Tuesday, February 2, 2016

Strickland: Police Camera Project Making Progress

Posted By on Tue, Feb 2, 2016 at 1:09 PM



Numerous agencies across Memphis and Shelby County are working toward the full deployment of body cameras and in-car cameras for the Memphis Police Department (MPD) even as leaders announced last month that the project was suspended “indefinitely.”

That was the message Memphis Mayor Jim Strickland brought to Memphis City Council members Tuesday, detailing next-step plans that include the need for 10 new video analysts and possibly $4.1 million over the next five years to store the video files.
click to enlarge Strickland
  • Strickland

Council members told Strickland that they’ve heard concern in their districts about last month’s announcement that the body project was suspended.

“Suspending it indefinitely, in the African American community, it rubbed them the wrong way,” said council member Berlin Boyd.

Strickland countered that it wasn’t the response of the “entire African American community” but let Boyd know that the project “is important to me.”

“The previous administration did not get them on the streets and did not plan for the public records response and did not work with the Shelby County District Attorney General's (SCDAG) office,” Strickland said. “We are going to do this and we’re going to be very transparent about the entire process. I wish I could say when they’ll be on the street…but we just can’t do that right now.”

Council member Edmund Ford Jr. told Strickland that he can’t “keep blaming the previous administration” and said people want to know “when is the current administration going to take accountability on the issues.”

Ford laid out that fact that there have been 22 homicides in the first 33 days of 2016, pointing to the urgency of the situation and the need for police cameras. He offered his help on the council.

“Let’s make it happen,” Ford said. “Let’s get it done.”

Strickland told him that he takes full responsibility for the project and that he would get it done.

Where are we now?

Three MPD officers are now field testing body cameras. In-car cameras (looking out the windshield and into the back seats) are now deployed in 150 MPD cruisers.

Since the in-car cameras were switched on in October, the city has collected 22,000 videos. They average 30 minutes each for a grand total of about 11,000 hours of videos, according to MPD interim director Michael Rallings.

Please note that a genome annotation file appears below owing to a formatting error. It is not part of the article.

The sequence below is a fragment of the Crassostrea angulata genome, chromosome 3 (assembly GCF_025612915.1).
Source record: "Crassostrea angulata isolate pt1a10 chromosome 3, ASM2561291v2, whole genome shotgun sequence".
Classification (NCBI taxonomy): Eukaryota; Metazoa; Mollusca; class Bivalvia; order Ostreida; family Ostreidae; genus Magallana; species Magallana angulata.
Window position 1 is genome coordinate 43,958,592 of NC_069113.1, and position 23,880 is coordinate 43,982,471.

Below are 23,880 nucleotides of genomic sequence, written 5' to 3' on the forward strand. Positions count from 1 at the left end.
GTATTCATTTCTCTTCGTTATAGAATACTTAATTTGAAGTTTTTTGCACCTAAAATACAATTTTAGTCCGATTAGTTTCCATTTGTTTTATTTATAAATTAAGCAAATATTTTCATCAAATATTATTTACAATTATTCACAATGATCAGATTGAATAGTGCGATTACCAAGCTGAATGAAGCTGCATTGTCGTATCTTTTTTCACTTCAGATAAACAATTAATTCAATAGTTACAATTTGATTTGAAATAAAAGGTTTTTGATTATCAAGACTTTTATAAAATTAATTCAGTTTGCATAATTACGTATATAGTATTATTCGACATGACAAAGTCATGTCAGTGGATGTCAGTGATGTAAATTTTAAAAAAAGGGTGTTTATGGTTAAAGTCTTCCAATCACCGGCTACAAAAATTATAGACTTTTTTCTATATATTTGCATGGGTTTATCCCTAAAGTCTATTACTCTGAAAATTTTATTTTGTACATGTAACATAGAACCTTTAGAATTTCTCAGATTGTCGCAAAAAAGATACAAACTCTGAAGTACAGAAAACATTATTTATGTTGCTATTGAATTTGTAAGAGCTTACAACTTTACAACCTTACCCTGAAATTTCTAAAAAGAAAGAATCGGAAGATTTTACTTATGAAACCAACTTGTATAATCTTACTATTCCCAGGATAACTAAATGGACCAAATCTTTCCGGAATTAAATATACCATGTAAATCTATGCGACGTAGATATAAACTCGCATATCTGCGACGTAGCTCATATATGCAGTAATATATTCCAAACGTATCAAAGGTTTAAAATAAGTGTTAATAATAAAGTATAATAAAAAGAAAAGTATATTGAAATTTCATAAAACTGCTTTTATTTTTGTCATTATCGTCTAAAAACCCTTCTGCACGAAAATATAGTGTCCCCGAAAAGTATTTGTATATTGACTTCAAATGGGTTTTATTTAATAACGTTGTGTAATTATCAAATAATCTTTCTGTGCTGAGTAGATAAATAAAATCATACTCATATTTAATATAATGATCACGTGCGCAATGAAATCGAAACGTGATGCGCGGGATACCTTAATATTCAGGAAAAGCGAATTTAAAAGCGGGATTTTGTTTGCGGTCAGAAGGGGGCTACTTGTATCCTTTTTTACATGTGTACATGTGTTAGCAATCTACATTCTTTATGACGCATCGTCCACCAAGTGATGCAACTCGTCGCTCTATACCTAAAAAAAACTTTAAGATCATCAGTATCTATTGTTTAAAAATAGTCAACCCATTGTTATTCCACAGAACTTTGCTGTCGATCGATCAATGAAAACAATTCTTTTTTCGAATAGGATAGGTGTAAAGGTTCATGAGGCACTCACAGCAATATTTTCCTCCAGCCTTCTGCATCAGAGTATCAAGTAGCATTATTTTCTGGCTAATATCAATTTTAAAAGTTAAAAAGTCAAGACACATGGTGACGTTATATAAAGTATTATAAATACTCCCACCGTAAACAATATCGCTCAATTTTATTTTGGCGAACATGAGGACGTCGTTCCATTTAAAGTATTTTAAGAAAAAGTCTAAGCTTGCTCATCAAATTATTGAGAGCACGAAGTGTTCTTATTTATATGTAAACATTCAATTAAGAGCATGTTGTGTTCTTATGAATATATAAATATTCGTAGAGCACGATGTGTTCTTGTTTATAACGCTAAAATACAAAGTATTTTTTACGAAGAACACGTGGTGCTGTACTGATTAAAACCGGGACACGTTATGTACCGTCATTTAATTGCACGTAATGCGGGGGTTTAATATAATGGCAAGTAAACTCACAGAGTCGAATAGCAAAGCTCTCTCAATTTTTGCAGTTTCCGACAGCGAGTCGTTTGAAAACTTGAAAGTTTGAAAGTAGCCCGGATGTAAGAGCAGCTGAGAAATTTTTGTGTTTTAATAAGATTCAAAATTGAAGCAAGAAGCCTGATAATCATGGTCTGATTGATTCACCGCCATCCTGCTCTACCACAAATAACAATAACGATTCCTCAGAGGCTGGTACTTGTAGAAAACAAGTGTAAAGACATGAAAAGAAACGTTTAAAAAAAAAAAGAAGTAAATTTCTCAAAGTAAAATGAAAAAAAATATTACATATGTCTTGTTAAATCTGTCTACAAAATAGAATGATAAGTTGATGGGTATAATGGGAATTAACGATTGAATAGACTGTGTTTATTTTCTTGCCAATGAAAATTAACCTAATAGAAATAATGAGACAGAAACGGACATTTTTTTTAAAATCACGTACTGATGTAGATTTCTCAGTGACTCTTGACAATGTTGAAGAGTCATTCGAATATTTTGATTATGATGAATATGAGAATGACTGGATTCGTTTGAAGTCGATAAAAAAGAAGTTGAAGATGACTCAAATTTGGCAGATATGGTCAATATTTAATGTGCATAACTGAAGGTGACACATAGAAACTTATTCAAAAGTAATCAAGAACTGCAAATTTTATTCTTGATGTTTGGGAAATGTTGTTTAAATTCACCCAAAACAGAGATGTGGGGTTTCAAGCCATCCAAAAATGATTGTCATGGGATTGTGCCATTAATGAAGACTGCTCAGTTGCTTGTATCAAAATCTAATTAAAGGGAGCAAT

MPD has 11 forensic video analysts to review the video and to redact it for various reasons, a process that take three hours for every one hour of video. That process is necessary to fulfill public records requests, Strickland said, noting that one citizens asked for all video of police incidents that led to an arrest.

Redactions, he said, would be done to protect victims of crimes and children and would cover nudity.

Over on the county side, the SCDAG may need up to 30 new staffer to review video evidence for use in criminal cases. The county will also need new computer software to manage the footage. Strickland it can now take 45 minutes to review a five-minute video.

What’s next?

Strickland wants to expand the body camera pilot project to one full shift at the Crump Station, which is about 14 officers. The city now has 1,700 body cameras and full deployment of the project would use them all.

Also, Strickland wants to add 750 in-car cameras over the next four years for a total of 900 car cameras.

Strickland said he will return to the council’s Public Safety Committee in two weeks with more details on the overall project. Also, he said he’ll keep the council informed on its progress with regular updates during the Public Safety Committee, much like MPD does now with its sexual assault kit project.

The cameras

Council member Patrice Robinson asked if officers could turn the cameras on and off themselves.

“It they can turn them off themselves, what’s the point of even having them?” Robinson asked.

click to enlarge Rallings
  • Rallings
MPD director Rallings said, yes, officers can manually turn the cameras on and off but after a lengthy discussion of when the cameras are automatically turned on and why it’s not a good idea to run the cameras at all times.

Car cameras are atomically switched on when the the car’s lights are turned or when the car reaches 75 miles per hour, “because if you’re driving that fast without [your alert lights] on, we want to know why,” Rallings said.

Some body cameras are tied to the car cameras and switch on at the same time. But most will be mostly switched on manually by officers. 

That move is, in large part, motivated by the amount of data created by running a camera nonstop and the cost to sore that data, which could “bankrupt the city,” Rallings said.

He said he knows that idea doesn’t sit well with some but noted that he is an African American police officer who doesn’t “hide behind my ethnicity” and said no one wants these cameras more than he does.

However, Rallings likened the project to “sending the first astronauts to the moon” and reminded council members that Rome wasn’t built in a day. He said he’s aware that the delay make some “citizens think there’s some kind of conspiracy against them” but that “we just want to get it right.”




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